HUD does allow for the following hardships; Continue reading Exemptions to the Section 8 Minimum Rent

TRACS Discussion Forum Alternative

During the beginning of my webinars I always discuss the importance of the many affordable housing resources we have and as part of that discussion, is the TRACS Discussion Forum. I talk about how great it is as a resource for everyone in our industry. Well I have been very frustrated that the resource we have been able to use for so many years has been down for at least the past 6 months. Continue reading TRACS Discussion Forum Alternative

To File Special Claims or not

I wish there was a Special Claim for “Not enough time in the day” but I guess I will have to wait for that one. Some affordable housing properties submit claims and others may not think it’s worth their staff’s time. Others file them when necessary. Would I file a Regular Vacancy claim for a day or two of vacancy…probably not. Who knows, it could add up! Over the life time of a property every penny adds up!

There are a few suggestions here; Continue reading To File Special Claims or not

Fair Housing, It’s Their Right!

Our country is sadly riddled with racism and discrimination. We can easily open the newspaper, turn on the TV or read about it on our smart phones, discrimination is prevalent throughout our society. Web based technology (social media) also seems to bring it out of people or just brings it to the surface. I see it on Twitter or Facebook; rants from people ripe with racist views and it permeates like a cancer.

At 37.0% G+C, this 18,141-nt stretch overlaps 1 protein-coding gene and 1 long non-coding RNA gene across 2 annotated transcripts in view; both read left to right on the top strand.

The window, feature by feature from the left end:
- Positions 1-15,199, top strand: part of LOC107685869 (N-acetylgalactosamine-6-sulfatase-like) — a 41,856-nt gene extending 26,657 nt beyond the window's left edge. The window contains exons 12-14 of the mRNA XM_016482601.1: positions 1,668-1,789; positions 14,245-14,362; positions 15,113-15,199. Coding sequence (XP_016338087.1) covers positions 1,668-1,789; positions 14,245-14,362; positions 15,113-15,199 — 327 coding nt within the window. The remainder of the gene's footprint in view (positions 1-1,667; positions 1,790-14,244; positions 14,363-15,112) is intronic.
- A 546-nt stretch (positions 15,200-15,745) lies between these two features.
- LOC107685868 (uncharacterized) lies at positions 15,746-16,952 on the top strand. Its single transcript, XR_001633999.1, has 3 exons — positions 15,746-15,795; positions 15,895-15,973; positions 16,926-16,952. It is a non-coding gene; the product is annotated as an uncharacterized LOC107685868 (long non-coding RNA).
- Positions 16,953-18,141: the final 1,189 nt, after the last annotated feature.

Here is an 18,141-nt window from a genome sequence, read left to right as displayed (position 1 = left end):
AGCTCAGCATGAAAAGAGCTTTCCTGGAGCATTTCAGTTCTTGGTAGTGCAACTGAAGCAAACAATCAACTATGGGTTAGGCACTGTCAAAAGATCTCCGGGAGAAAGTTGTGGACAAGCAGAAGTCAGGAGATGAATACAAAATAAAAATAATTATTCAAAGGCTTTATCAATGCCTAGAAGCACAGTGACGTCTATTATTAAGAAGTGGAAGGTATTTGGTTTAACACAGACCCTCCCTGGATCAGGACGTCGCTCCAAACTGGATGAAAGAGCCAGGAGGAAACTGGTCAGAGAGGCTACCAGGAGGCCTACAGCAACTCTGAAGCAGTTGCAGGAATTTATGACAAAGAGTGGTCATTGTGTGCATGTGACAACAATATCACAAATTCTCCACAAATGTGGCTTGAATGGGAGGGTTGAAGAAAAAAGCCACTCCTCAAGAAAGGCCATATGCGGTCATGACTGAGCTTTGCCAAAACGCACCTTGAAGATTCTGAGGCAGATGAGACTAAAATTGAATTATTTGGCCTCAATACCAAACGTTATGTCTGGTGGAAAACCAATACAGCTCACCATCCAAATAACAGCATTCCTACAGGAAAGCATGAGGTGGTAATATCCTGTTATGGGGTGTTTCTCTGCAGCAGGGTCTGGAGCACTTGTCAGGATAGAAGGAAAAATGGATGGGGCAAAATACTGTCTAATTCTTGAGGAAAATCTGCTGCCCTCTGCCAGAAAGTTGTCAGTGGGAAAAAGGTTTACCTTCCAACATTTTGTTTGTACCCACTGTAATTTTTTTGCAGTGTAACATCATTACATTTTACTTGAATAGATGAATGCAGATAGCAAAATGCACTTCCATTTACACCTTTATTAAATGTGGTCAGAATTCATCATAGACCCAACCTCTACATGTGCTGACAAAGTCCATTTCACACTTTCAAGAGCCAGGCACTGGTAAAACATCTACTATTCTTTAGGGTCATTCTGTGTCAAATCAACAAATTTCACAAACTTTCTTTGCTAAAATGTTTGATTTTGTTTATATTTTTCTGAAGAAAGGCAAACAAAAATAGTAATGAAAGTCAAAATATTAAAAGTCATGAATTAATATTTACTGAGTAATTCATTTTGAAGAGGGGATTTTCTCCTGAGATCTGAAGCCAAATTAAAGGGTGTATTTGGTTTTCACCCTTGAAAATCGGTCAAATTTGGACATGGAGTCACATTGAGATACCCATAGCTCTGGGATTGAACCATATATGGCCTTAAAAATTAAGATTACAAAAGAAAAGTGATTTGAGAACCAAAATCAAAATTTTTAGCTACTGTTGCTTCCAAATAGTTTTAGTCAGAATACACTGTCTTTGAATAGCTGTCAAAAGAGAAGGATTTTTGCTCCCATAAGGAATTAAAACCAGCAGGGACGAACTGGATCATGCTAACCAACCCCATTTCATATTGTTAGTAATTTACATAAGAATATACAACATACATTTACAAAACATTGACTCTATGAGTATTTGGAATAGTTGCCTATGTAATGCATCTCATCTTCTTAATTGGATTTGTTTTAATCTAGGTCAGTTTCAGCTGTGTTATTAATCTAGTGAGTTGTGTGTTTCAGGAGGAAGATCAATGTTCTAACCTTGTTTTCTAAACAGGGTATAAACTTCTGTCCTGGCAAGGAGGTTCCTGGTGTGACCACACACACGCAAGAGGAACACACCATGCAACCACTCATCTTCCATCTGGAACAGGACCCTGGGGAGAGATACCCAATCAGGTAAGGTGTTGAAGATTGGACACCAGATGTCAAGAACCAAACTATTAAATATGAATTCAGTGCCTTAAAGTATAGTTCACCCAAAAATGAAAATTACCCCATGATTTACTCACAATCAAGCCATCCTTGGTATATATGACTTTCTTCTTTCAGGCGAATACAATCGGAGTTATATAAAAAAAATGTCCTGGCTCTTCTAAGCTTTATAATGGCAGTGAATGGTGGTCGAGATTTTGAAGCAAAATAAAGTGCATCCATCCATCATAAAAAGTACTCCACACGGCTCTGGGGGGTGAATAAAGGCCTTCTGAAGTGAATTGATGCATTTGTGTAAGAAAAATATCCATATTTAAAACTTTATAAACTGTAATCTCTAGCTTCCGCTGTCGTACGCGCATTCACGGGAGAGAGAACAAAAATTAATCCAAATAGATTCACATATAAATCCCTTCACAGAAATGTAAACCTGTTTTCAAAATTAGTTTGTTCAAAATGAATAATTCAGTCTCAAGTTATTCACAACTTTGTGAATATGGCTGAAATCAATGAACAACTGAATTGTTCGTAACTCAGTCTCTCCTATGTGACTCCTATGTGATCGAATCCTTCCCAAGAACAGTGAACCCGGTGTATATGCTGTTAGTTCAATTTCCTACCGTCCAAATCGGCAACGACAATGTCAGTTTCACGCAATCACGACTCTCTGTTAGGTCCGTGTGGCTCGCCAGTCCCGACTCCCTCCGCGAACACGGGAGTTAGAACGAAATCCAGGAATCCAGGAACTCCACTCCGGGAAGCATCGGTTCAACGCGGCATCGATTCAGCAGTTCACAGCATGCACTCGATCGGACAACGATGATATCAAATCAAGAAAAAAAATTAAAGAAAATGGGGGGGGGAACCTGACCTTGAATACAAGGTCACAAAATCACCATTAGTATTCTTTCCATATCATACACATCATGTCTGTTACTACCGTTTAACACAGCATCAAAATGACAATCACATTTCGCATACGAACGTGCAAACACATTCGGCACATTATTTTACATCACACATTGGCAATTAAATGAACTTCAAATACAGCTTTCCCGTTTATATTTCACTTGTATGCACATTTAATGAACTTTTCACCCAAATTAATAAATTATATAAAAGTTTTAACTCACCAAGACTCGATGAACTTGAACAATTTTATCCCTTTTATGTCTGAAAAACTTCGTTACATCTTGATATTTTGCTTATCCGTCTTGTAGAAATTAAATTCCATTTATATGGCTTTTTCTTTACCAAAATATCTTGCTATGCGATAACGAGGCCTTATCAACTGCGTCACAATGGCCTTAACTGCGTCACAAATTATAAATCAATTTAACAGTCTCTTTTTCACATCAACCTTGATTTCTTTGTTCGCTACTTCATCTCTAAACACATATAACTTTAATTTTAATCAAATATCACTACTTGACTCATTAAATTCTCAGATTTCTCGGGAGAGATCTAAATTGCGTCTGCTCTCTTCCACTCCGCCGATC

I wonder what it will take for folks to grow up and not be just tolerant of one another but accepting of each other. Is it education or lack thereof…how can we turn this around? We offer a Fair Housing training which I guess is a good place to start, but America we need to get our act together! I truly believe that HUD has taken many great strides in combating unfair housing practices by taking these property owners to task.  Here is the latest list of some of the “bad apples”.

This list was provided be FHEO News;

  1. HUD charged a Pennsylvania landlord with housing discrimination for allegedly refusing to rent apartments to families with children.  HUD’s charge alleges that  Michael DeRomo, who owns and manages rental properties and formerly owned a four-unit building in Coopersburg, posted an online classified ad for one of his Coopersburg units that discouraged families with children from applying.  Specifically, the ad read: “Not suitable for children due to the exterior landing and stairs.”  Read HUD’s charge. Read the full
  1. HUD charged Carrol Goodsell and his company, Goodsell General Contracting L.L.C., of Spearfish, South Dakota, with violating the Fair Housing Act by sexually harassing a woman who was renting a single family home managed by him. Specifically, HUD’s charge alleges that Goodsell subjected the woman, who occupied the house with her two children and her boyfriend, to repeated inappropriate sexual comments and physical contact.  Read HUD’s charge. Read the full press release.